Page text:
Another good matchup is Arceus & Dialga & Palkia-GX / Zacian V. While the opponent has to waste two turns loading up an Altered Creation-GX, you can begin attacking immediately. The best way to win this matchup is to actively target your opponent's loaded attackers with Boss's Orders. Zamazenta V can make this matchup slightly more problematic, but still favorable.

The final matchup to discuss is the mirror match. You can win in three attacks by Knocking Out three Pokémon V, but the realistic outcome is four attacks. If you're able to use Boss's Orders for two Prize cards rather than swinging into an Eternatus VMAX, that's usually the best play. Remember that it's possible to interweave Hoopa, a single-Prize attacker, to finish off a damaged Pokémon, while keeping your multiple-Prize Pokémon out of harm's reach.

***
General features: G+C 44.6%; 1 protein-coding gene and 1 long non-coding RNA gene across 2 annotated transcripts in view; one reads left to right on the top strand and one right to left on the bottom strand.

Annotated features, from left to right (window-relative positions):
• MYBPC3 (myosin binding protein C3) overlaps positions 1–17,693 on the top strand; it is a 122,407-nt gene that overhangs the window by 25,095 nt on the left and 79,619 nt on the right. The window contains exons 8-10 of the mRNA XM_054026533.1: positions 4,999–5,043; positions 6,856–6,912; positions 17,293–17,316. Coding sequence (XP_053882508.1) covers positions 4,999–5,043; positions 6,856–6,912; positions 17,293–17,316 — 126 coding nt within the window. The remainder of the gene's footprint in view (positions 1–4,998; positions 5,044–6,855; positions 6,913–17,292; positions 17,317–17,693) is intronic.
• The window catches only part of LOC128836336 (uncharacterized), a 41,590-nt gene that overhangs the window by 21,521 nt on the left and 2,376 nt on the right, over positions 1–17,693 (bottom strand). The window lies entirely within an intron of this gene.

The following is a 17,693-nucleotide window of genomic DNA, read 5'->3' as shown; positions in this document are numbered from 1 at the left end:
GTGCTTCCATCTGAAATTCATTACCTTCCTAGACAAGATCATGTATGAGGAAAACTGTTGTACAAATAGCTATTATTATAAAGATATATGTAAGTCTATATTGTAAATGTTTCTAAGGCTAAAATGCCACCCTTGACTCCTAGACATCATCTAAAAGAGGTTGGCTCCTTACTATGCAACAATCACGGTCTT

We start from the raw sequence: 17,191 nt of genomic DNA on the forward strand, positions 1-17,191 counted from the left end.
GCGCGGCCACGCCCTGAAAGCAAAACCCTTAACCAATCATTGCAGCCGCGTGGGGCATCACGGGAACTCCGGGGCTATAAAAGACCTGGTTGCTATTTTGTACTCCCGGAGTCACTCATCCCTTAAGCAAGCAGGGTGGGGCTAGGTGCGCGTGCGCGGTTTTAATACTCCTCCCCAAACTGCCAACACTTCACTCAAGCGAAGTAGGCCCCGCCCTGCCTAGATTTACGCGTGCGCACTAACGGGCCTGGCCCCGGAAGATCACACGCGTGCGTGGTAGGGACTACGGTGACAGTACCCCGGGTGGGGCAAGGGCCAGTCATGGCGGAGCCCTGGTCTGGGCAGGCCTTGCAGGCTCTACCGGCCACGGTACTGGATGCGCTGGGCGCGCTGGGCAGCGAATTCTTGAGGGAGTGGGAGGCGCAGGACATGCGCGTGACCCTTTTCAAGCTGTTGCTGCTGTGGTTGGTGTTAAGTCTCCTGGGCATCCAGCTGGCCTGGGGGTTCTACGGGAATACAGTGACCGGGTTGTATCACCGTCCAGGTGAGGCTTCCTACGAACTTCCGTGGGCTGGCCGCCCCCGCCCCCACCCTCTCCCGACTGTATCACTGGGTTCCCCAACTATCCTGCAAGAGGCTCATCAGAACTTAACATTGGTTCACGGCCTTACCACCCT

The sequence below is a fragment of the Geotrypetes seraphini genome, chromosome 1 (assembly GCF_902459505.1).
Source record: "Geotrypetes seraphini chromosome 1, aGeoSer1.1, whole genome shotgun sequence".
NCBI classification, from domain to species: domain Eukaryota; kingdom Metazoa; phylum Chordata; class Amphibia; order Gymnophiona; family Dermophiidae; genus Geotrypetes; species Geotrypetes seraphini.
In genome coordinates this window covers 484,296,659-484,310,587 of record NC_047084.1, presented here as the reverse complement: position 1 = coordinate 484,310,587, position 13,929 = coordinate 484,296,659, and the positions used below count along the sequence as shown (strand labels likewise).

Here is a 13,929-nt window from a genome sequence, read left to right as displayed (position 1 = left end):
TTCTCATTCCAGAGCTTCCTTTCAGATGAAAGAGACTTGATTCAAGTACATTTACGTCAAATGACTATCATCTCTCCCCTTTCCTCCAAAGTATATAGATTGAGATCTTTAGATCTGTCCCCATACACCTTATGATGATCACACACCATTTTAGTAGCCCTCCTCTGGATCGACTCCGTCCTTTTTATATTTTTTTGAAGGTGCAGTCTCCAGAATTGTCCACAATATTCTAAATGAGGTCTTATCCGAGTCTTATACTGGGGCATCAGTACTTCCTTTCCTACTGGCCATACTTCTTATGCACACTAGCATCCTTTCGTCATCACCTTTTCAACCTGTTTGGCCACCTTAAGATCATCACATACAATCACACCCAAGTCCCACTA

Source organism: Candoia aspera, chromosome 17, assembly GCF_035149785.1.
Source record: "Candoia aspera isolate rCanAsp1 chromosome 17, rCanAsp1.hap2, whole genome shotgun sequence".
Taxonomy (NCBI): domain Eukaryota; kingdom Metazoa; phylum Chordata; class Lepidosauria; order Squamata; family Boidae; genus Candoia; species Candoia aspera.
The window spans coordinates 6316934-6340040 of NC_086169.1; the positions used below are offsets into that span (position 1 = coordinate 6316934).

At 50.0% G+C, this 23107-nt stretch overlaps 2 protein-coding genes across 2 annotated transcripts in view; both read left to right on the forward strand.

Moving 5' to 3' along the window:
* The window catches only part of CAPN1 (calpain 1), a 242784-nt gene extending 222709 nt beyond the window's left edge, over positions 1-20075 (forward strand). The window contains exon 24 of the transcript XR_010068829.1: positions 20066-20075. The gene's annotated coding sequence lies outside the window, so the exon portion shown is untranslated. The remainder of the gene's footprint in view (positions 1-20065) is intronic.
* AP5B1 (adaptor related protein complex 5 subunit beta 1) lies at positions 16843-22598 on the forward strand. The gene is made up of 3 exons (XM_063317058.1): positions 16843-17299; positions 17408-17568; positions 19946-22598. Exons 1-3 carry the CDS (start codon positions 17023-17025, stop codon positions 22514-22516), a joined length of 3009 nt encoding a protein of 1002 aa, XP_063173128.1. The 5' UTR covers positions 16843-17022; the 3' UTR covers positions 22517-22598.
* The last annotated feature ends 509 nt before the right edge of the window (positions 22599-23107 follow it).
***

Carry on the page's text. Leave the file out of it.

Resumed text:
Problematic Opponents

Eternatus VMAX can swing for plenty of damage, but some decks have ways around that damage. The current biggest counter to Eternatus VMAX is Zamazenta V: Its Dauntless Shield Ability prevents damage done to it by Pokémon VMAX, meaning that you'll have to attack with everything else in order to get through it. This is a major problem because no other attacker in your deck does nearly as much damage. On top of that, Zamazenta V is usually played alongside Lucario & Melmetal-GX and Zacian V, so Full Metal Wall-GX reduces your damage output by 30—and Metal Goggles, while manageable with Dangerous Drill, brings the total damage reduction to 60. Your secondary attackers will struggle to accumulate a Knock Out, especially through healing from Mallow & Lana.